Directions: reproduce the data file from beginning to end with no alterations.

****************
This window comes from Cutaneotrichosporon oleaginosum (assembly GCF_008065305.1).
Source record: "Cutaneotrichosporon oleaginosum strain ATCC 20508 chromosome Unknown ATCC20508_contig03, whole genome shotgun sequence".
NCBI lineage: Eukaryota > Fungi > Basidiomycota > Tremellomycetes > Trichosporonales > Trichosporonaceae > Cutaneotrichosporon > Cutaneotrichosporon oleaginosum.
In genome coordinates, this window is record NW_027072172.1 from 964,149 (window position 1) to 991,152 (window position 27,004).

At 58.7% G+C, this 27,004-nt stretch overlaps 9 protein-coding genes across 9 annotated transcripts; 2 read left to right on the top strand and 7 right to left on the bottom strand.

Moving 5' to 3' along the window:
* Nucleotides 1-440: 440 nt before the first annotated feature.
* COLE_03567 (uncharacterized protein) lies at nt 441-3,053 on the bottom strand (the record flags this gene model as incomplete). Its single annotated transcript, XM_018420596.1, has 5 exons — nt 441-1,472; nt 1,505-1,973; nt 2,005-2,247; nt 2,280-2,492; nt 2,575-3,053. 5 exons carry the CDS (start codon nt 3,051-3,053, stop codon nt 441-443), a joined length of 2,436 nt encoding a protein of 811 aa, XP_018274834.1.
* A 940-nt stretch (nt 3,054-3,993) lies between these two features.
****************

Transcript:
This window comes from Cutaneotrichosporon oleaginosum (assembly GCF_008065305.1).
Source record: "Cutaneotrichosporon oleaginosum strain ATCC 20508 chromosome Unknown ATCC20508_contig03, whole genome shotgun sequence".
NCBI lineage: Eukaryota > Fungi > Basidiomycota > Tremellomycetes > Trichosporonales > Trichosporonaceae > Cutaneotrichosporon > Cutaneotrichosporon oleaginosum.
In genome coordinates, this window is record NW_027072172.1 from 964,149 (window position 1) to 991,152 (window position 27,004).

At 58.7% G+C, this 27,004-nt stretch overlaps 9 protein-coding genes across 9 annotated transcripts; 2 read left to right on the top strand and 7 right to left on the bottom strand.

Moving 5' to 3' along the window:
* Nucleotides 1-440: 440 nt before the first annotated feature.
* COLE_03567 (uncharacterized protein) lies at nt 441-3,053 on the bottom strand (the record flags this gene model as incomplete). Its single annotated transcript, XM_018420596.1, has 5 exons — nt 441-1,472; nt 1,505-1,973; nt 2,005-2,247; nt 2,280-2,492; nt 2,575-3,053. 5 exons carry the CDS (start codon nt 3,051-3,053, stop codon nt 441-443), a joined length of 2,436 nt encoding a protein of 811 aa, XP_018274834.1.
* A 940-nt stretch (nt 3,054-3,993) lies between these two features.